Cardrona distillery proposed
Southern-brewed single malt may make a comeback if a plan to build a whisky distillery, perfumery and museum in Cardrona valley is approved.
The plans by Zescent Group, run by Desiree Reid, have been welcomed by most of the valley residents, and yesterday, at a resource consent hearing in Wanaka, supporters spoke in unison.
Reid, who at 29 was the youngest elected representative of the Fonterra shareholders' council, sold her South Canterbury farm and moved to Wanaka last year to start a business. Her vision of a distillery making whisky based on Scottish techniques using Pisa Range water and specially produced barley, possibly from Cardrona, could take years to reach full production.
Reid travelled to Scotland three times for research and spent time at distilling courses and marketing seminars. Stills would be obtained from fourth-generation Scottish coppersmiths, Forsyths of Rothes, who make plant for Macallan, Balvenie, Glenlivet and Glenfiddich.
She said Cardrona's climate was excellent for making and maturing single malt and the proposed site opposite the skifield entrance was the best of four options, with stable land that had never been mined and access to water.
A museum would be run by the community under the Cardrona Heritage Trust. "I spent a long time researching a large number of business ideas. Finally I settled upon something I love, whisky. My interest in single malt whisky developed in my early 20s while I managed a gastro-pub in London. Cardrona is a special place, I would like to be part of its future."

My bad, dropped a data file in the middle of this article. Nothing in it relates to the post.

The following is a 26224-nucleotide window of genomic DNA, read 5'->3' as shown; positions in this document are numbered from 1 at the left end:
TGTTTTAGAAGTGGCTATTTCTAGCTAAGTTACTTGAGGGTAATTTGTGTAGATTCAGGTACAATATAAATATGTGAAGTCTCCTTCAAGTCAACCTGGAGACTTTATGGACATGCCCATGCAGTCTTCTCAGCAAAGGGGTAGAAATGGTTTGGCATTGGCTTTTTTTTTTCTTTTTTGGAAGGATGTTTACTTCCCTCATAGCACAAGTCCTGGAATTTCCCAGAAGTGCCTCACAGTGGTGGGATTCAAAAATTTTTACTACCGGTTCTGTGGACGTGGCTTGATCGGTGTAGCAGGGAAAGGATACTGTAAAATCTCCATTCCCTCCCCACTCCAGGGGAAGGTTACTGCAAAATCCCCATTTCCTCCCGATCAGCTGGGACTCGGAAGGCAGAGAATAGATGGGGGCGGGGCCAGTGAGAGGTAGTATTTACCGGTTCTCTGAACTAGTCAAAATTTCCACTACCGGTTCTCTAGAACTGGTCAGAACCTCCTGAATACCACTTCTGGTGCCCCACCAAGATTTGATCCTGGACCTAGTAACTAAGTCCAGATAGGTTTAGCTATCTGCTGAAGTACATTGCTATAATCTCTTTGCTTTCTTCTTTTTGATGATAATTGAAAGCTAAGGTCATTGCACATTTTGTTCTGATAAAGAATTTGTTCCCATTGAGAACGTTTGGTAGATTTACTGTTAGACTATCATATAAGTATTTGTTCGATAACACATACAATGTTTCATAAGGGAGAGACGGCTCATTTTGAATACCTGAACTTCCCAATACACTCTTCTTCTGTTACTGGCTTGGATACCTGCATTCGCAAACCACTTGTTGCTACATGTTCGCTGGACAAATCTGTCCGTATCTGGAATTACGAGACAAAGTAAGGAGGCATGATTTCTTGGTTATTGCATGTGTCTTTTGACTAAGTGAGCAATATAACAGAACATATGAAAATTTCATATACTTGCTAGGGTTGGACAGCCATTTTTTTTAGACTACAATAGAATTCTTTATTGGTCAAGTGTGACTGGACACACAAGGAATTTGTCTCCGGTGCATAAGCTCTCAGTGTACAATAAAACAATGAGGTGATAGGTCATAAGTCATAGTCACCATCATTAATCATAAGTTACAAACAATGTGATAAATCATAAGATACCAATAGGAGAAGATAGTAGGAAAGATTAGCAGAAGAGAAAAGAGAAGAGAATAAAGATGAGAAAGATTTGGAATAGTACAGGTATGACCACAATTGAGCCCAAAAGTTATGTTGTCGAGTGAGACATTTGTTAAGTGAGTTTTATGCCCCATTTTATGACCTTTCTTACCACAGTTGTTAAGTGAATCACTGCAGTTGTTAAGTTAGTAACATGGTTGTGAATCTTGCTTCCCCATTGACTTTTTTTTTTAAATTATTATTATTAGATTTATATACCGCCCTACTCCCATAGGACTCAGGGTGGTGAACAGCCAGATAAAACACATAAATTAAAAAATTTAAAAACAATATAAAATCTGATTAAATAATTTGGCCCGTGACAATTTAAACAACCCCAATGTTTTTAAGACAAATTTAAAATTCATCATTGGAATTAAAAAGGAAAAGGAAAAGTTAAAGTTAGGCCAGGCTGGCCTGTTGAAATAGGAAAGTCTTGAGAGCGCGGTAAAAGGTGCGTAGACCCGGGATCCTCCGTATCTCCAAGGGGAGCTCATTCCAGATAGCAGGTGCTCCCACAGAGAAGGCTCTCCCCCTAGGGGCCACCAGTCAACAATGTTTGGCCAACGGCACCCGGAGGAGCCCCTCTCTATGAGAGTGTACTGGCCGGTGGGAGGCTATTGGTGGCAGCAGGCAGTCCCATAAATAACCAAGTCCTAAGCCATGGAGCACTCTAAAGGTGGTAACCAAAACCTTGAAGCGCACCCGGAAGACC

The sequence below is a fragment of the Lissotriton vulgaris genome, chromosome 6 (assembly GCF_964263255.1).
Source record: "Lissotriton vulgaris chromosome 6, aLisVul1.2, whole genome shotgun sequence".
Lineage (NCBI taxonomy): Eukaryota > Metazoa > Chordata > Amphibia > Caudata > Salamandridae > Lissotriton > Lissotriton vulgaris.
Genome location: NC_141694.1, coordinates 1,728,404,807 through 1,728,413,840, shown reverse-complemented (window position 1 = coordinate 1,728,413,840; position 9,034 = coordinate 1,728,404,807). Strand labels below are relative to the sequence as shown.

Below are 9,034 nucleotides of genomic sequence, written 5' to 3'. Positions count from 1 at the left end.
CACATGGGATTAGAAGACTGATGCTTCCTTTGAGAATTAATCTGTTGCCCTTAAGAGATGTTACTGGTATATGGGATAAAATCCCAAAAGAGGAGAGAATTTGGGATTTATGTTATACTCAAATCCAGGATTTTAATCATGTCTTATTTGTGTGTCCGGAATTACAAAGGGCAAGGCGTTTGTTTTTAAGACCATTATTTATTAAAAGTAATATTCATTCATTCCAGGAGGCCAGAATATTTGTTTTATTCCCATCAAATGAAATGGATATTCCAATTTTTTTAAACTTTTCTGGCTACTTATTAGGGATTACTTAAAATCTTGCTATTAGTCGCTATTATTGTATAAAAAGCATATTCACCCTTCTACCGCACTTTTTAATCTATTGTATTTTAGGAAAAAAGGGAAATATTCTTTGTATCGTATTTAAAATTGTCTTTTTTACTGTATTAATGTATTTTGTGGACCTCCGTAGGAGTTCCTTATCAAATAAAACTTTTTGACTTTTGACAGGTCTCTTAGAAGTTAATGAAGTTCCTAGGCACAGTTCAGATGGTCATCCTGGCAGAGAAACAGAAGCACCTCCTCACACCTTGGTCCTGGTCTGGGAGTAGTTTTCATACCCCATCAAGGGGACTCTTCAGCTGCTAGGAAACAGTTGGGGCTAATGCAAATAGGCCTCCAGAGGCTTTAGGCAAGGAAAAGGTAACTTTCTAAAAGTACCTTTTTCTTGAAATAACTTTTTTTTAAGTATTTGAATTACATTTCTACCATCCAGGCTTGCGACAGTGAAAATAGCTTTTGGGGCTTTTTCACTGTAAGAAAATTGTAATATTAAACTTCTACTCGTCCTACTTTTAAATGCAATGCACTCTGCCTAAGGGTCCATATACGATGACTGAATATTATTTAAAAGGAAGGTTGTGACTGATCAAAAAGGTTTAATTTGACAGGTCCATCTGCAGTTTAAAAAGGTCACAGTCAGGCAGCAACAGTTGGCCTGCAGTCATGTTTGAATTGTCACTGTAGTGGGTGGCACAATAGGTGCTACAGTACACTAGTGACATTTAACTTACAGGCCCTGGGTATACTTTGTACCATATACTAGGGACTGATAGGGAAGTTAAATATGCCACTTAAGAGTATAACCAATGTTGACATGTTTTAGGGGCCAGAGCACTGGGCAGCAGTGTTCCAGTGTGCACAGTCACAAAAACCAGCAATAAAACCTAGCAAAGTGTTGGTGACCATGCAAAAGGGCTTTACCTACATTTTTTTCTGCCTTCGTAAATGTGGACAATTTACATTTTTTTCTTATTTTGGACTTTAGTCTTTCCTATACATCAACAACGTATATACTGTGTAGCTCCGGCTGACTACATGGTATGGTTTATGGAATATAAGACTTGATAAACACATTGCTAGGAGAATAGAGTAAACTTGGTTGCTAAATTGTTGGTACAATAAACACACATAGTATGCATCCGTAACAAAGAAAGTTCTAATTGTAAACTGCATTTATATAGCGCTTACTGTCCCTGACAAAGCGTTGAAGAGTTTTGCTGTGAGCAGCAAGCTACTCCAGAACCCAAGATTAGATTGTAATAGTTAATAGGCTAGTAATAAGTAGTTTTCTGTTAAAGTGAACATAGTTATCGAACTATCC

Cardrona Heritage Trust chairman Tim Scurr told commissioners Cardrona needed more development and was once a thriving hub. "Cardrona needs more year-round employment. Cardrona needs more places of interest and varied things for travellers, locals and visitors. Travellers expect to see varied attractions and have the opportunity to stop, rest and see.
"Whisky was very popular in Cardrona. One ex-resident was jailed in Southland for making the historic Hokonui whisky. Dare I say it, a relation of mine. Don't you think when someone is prepared to put their money where their mouth is, providing a good new industry, fitting for this community and district, they should be helped and encouraged especially when the Cardrona people support it?"
Only one objection was lodged by the Upper Clutha Environmental Society on potential visual landscape effects but the society did not appear at the hearing.
Commissioners said a decision would be made within 15 working days.
- The Southland Times
Should April Miller be allowed to play in the presidents grade rugby competition?Related story: Woman banned from men's rugby team
Subscribe to a digital replica of The Southland Times.
Southland Times subscriber news and information.
Click here for information about advertising with The Southland Times.